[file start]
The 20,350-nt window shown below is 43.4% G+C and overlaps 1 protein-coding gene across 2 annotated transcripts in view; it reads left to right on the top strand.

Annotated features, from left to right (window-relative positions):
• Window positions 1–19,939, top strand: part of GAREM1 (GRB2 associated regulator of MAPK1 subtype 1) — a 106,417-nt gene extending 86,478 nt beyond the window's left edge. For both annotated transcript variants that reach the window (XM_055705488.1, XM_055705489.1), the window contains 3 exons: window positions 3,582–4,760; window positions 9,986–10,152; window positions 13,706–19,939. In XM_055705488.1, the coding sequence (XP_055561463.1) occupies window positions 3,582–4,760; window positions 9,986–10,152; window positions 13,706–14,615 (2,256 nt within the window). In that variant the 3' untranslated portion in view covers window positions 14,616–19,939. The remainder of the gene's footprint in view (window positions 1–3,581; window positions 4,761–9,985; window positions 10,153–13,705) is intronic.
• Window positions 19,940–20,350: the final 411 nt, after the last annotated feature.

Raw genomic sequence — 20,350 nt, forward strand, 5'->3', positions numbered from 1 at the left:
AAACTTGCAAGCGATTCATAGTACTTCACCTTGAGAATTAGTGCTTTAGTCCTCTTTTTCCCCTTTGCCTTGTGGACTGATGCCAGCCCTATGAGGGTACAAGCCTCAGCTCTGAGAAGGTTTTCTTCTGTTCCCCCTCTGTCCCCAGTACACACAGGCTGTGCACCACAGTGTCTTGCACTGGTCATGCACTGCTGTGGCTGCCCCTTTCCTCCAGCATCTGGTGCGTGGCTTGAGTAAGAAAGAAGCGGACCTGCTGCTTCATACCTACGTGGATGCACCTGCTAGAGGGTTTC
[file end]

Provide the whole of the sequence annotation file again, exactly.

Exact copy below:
The 20,350-nt window shown below is 43.4% G+C and overlaps 1 protein-coding gene across 2 annotated transcripts in view; it reads left to right on the top strand.

Annotated features, from left to right (window-relative positions):
• Window positions 1–19,939, top strand: part of GAREM1 (GRB2 associated regulator of MAPK1 subtype 1) — a 106,417-nt gene extending 86,478 nt beyond the window's left edge. For both annotated transcript variants that reach the window (XM_055705488.1, XM_055705489.1), the window contains 3 exons: window positions 3,582–4,760; window positions 9,986–10,152; window positions 13,706–19,939. In XM_055705488.1, the coding sequence (XP_055561463.1) occupies window positions 3,582–4,760; window positions 9,986–10,152; window positions 13,706–14,615 (2,256 nt within the window). In that variant the 3' untranslated portion in view covers window positions 14,616–19,939. The remainder of the gene's footprint in view (window positions 1–3,581; window positions 4,761–9,985; window positions 10,153–13,705) is intronic.
• Window positions 19,940–20,350: the final 411 nt, after the last annotated feature.

Raw genomic sequence — 20,350 nt, forward strand, 5'->3', positions numbered from 1 at the left:
AAACTTGCAAGCGATTCATAGTACTTCACCTTGAGAATTAGTGCTTTAGTCCTCTTTTTCCCCTTTGCCTTGTGGACTGATGCCAGCCCTATGAGGGTACAAGCCTCAGCTCTGAGAAGGTTTTCTTCTGTTCCCCCTCTGTCCCCAGTACACACAGGCTGTGCACCACAGTGTCTTGCACTGGTCATGCACTGCTGTGGCTGCCCCTTTCCTCCAGCATCTGGTGCGTGGCTTGAGTAAGAAAGAAGCGGACCTGCTGCTTCATACCTACGTGGATGCACCTGCTAGAGGGTTTC